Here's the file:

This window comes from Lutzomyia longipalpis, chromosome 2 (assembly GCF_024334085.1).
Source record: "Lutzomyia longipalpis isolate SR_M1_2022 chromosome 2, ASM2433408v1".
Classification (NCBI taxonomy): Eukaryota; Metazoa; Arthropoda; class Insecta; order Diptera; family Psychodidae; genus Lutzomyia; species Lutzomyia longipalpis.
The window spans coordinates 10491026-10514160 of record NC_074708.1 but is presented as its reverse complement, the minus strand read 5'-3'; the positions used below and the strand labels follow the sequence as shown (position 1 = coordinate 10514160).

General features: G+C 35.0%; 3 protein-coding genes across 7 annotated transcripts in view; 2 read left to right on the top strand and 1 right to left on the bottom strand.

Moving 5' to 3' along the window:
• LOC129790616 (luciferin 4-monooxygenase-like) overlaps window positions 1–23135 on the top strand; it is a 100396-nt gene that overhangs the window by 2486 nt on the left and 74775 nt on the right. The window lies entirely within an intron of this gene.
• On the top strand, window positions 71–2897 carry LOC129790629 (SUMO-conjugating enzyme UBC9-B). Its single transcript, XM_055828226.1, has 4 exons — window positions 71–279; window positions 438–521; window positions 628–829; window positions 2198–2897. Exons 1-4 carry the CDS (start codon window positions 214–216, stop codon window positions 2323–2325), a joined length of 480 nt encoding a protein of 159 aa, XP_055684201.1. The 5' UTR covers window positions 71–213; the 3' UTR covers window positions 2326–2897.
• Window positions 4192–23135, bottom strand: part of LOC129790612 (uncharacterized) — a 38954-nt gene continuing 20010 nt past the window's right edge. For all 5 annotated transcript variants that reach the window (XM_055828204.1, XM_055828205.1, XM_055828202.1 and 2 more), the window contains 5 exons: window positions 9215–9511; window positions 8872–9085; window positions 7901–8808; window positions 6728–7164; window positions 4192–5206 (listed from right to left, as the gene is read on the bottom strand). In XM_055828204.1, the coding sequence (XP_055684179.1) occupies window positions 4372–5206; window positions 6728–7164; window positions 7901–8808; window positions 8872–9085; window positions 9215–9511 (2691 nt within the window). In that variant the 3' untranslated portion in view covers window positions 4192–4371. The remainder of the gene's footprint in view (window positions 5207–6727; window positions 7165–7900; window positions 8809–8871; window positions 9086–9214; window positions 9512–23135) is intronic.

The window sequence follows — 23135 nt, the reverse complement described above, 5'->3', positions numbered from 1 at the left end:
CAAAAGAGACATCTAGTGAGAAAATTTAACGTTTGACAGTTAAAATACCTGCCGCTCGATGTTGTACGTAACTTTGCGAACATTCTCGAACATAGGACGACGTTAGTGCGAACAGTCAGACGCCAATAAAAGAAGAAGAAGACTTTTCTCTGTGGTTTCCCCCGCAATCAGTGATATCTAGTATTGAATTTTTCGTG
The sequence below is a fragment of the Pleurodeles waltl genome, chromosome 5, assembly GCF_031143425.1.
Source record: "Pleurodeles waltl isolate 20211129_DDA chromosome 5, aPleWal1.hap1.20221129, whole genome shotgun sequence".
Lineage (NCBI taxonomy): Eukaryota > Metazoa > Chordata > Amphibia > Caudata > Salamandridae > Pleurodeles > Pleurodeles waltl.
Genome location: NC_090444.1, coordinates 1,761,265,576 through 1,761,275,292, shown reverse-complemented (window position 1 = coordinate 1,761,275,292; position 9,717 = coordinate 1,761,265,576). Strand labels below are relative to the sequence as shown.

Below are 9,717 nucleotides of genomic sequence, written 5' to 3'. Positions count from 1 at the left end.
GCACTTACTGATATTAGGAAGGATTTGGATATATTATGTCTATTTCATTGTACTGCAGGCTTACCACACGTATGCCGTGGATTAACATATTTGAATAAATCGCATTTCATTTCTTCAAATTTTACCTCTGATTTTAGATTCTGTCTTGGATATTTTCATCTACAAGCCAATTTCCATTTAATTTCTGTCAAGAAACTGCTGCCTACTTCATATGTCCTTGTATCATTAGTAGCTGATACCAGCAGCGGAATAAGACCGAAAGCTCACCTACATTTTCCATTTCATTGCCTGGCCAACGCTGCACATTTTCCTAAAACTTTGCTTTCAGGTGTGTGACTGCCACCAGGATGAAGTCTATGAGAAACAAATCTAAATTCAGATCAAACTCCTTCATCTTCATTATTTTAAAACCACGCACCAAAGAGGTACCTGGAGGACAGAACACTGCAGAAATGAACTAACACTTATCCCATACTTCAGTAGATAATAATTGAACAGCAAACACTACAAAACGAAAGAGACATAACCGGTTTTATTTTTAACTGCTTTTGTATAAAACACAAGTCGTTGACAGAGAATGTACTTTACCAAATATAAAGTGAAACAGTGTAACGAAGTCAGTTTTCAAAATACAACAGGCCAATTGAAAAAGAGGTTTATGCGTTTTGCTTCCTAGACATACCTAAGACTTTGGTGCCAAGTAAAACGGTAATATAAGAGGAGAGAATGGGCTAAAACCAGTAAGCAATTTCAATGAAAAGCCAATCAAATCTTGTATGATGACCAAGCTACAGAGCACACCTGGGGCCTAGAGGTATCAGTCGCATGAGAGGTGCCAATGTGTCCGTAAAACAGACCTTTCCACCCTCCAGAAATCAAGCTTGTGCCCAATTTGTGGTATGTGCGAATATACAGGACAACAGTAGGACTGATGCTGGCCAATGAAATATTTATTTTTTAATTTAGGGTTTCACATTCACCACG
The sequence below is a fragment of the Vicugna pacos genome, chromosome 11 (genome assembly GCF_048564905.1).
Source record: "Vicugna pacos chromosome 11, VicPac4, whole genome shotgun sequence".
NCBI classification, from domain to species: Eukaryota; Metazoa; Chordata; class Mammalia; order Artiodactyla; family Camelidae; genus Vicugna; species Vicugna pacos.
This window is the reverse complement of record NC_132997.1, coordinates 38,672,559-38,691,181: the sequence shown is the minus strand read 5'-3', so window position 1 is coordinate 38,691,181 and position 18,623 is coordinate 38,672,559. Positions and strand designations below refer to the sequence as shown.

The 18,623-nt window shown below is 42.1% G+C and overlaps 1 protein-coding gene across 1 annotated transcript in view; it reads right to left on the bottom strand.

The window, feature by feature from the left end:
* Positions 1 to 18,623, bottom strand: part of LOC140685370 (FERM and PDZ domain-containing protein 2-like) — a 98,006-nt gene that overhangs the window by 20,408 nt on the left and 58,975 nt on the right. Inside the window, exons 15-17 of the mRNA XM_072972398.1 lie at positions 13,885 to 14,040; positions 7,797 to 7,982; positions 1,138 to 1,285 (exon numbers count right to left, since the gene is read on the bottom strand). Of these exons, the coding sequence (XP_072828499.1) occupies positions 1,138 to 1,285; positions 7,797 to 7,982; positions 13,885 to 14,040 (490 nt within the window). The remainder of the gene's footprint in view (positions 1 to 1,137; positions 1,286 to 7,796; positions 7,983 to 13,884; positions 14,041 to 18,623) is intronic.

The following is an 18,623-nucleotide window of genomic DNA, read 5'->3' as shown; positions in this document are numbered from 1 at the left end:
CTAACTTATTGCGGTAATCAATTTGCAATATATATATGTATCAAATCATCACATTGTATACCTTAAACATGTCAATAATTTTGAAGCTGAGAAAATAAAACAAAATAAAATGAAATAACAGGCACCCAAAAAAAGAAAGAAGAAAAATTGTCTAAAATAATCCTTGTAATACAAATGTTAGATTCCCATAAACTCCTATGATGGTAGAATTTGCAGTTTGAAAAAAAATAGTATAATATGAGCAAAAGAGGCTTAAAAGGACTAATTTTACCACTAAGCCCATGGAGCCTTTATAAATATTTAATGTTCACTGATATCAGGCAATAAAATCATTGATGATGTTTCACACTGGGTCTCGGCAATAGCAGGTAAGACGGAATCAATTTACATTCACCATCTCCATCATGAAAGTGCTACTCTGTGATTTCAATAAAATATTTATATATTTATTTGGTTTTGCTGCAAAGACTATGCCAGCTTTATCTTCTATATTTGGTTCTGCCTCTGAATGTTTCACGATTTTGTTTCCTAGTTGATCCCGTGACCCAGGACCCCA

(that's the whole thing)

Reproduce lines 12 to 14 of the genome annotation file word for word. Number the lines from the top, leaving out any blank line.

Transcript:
The sequence below is a fragment of the Pleurodeles waltl genome, chromosome 5, assembly GCF_031143425.1.
Source record: "Pleurodeles waltl isolate 20211129_DDA chromosome 5, aPleWal1.hap1.20221129, whole genome shotgun sequence".
Lineage (NCBI taxonomy): Eukaryota > Metazoa > Chordata > Amphibia > Caudata > Salamandridae > Pleurodeles > Pleurodeles waltl.